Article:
Arraignment Postponed for 17-Year-Old Boy, 2 Young Men in Slaying of Downey Police Officer

The complaint includes a special circumstance that the murder occurred during an attempted robbery, and includes gun and gang allegations.

A 17-year-old boy and two young men were scheduled to be arraigned Thursday in the shooting death of a Downey police officer who was killed during an apparent botched robbery near a police station last month, but the hearing was postponed at the request of the defense.

Steven Knott, 18, and Jeremy Anthony Alvarez, 21, are charged with capital murder and attempted second-degree robbery in the killing of Officer Ricardo Galvez.

Seventeen-year-old Abel Diaz, who was 16 at the time of the shooting, is facing one count each of murder and attempted second-degree robbery. Diaz, because of his age, faces up to life in state prison if convicted as charged.

The complaint includes a special circumstance that the murder occurred during an attempted robbery, and includes gun and gang allegations. Prosecutors will decide later whether to seek the death penalty against the two young men.

The new hearing is scheduled for Jan. 15.

Galvez was fatally shot about 11 p.m. on Nov. 18 while sitting in his car in a public civic center parking lot adjacent to the Downey police station in the 11000 block of Brookshire Avenue. Galvez had just returned from a training program and was not wearing his uniform when he was shot, according to Downey police. The five-year department veteran died at the scene.

Alvarez, the driver of the vehicle believed to be involved in the robbery attempt, was taken into custody following a police pursuit that ended in the 1000 block of Carob Way in Montebello soon after the shooting. Officers caught Alvarez as he tried to run through the backyards of homes, according to the sheriff's department.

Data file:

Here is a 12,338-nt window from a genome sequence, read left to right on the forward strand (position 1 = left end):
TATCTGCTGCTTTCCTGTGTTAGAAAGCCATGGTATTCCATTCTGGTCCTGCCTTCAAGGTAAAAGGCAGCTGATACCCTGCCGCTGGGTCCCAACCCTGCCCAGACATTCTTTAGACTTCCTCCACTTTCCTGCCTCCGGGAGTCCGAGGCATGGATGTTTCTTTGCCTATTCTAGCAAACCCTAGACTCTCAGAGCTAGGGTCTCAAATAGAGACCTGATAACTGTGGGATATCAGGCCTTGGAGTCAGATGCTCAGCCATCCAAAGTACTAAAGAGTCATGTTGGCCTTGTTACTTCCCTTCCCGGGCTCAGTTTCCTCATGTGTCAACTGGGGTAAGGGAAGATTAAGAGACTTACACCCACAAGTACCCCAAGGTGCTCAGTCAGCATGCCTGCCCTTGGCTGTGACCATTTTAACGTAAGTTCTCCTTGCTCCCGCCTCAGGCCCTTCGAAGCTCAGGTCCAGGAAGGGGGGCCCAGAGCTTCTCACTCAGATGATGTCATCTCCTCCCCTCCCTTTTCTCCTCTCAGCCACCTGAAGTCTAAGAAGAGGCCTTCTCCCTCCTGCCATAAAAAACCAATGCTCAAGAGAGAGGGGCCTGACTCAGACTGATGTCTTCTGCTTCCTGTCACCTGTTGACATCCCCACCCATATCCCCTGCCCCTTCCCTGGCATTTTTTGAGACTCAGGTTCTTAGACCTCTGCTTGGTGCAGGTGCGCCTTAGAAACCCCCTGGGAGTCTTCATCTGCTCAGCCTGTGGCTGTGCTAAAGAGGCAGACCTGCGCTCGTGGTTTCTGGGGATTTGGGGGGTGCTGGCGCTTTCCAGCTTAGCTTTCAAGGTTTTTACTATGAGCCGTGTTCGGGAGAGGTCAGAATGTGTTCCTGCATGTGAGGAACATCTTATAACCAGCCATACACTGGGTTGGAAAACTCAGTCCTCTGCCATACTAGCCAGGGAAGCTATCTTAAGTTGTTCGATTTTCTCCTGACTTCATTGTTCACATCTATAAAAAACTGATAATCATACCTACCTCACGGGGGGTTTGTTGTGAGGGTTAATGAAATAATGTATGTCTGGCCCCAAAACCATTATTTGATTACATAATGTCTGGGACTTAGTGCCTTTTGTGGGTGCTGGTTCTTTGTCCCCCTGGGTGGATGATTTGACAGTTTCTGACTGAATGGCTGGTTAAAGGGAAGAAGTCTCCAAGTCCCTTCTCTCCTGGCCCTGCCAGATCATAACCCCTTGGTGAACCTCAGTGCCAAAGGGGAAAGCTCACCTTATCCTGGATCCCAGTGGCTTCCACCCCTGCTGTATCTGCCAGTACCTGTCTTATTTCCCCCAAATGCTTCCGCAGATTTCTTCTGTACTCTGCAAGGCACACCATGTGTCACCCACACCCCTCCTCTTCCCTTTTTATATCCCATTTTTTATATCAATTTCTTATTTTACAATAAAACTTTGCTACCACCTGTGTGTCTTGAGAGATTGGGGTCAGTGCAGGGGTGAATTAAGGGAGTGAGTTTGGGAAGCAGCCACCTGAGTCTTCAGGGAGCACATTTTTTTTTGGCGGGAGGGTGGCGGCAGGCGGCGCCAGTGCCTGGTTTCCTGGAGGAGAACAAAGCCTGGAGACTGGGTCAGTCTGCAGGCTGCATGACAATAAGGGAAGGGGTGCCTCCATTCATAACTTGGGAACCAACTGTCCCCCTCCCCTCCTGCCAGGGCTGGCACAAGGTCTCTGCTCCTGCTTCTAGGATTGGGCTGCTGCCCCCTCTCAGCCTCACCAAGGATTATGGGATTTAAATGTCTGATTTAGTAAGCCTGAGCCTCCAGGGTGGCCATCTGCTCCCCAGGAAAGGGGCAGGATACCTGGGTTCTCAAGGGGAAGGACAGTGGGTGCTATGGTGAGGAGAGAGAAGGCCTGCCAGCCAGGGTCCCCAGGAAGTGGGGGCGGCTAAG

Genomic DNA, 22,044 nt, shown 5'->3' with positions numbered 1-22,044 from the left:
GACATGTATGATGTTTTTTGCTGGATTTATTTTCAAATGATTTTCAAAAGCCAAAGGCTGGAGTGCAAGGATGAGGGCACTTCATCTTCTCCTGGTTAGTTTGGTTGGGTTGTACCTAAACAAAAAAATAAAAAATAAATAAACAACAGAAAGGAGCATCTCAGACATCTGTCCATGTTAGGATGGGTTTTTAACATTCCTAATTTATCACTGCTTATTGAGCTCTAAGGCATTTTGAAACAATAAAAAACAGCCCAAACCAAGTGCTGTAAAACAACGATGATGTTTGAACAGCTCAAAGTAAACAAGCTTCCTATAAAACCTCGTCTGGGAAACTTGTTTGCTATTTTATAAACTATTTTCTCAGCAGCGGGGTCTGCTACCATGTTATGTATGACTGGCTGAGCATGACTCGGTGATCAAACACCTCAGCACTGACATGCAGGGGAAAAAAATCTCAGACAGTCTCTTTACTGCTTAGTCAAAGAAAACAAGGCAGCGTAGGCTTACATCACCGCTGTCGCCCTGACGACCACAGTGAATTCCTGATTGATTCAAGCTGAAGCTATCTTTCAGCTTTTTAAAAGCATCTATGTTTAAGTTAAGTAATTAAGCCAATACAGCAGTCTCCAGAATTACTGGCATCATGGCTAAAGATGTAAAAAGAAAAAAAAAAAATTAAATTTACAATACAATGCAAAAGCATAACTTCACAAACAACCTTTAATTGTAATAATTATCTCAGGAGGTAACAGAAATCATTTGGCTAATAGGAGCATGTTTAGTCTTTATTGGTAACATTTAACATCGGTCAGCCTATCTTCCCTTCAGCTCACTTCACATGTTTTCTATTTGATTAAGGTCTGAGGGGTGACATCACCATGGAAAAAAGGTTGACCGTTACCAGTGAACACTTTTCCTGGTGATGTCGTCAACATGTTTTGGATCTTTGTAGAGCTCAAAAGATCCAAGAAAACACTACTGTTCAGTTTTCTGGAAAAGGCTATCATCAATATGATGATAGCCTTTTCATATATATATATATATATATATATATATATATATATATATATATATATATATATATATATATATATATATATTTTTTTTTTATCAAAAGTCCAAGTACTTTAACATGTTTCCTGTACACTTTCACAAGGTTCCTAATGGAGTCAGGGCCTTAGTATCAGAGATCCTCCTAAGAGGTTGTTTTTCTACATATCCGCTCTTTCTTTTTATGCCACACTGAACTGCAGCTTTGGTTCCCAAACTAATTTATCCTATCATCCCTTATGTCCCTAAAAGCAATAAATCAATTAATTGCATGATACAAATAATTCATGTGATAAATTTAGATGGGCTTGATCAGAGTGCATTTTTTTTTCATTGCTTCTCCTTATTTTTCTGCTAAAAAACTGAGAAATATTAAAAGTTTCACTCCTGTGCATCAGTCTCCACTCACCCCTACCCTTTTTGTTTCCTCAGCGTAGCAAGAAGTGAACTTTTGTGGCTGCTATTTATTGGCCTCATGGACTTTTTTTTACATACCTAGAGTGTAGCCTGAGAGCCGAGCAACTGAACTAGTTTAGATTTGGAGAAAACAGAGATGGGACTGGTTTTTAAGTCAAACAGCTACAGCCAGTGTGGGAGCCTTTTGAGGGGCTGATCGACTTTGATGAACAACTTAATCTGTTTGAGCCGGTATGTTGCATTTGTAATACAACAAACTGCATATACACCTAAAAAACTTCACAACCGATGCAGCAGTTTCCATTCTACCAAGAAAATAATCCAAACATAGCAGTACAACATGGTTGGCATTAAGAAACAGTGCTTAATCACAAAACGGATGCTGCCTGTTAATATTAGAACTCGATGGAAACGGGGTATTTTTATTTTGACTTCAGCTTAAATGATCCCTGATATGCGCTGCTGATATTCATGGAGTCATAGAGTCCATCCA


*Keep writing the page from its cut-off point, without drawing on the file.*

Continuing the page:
Authorities said the other two suspects were seen fleeing into a nearby home and taken into custody by members of a Los Angeles County Sheriff's Department special weapons team after warrants were obtained, officials said.

Diaz's sister, Maricela Alvarado, said her brother told her he did not shoot Galvez. She showed reporters a text message Diaz sent her at 11:18 p.m. Wednesday, about 20 minutes after the shooting.

"Mari I love all y'all," the message read. "My homie (expletive) up n did something."

Investigators believe the suspects were out to rob someone and were unaware that Galvez was an officer or that they were in a rear parking lot of the police station.

At a Norwalk court on Thursday, high-power attorney Blair Berk--known for defending A-list Hollywood celebrities--substituted in to represent Diaz, who is being charged as an adult.

Authorities have already indicated Diaz was not the shooter, and the District Attorney is expected to seek Diaz's cooperation and testimony.

Berk declined to comment.

Legal representation for at least one of the two brothers is still being resolved.

Galvez joined the department in 2006 as a police aide. He was hired as a police officer with the department in March 2010. He served two tours of duty in Iraq and Afghanistan as a member of the U.S. Marine Corps.

Police Chief Carl Charles described Galvez as a compassionate and humble man with a "smile that would light up a room."

City News Service contributed to this report.

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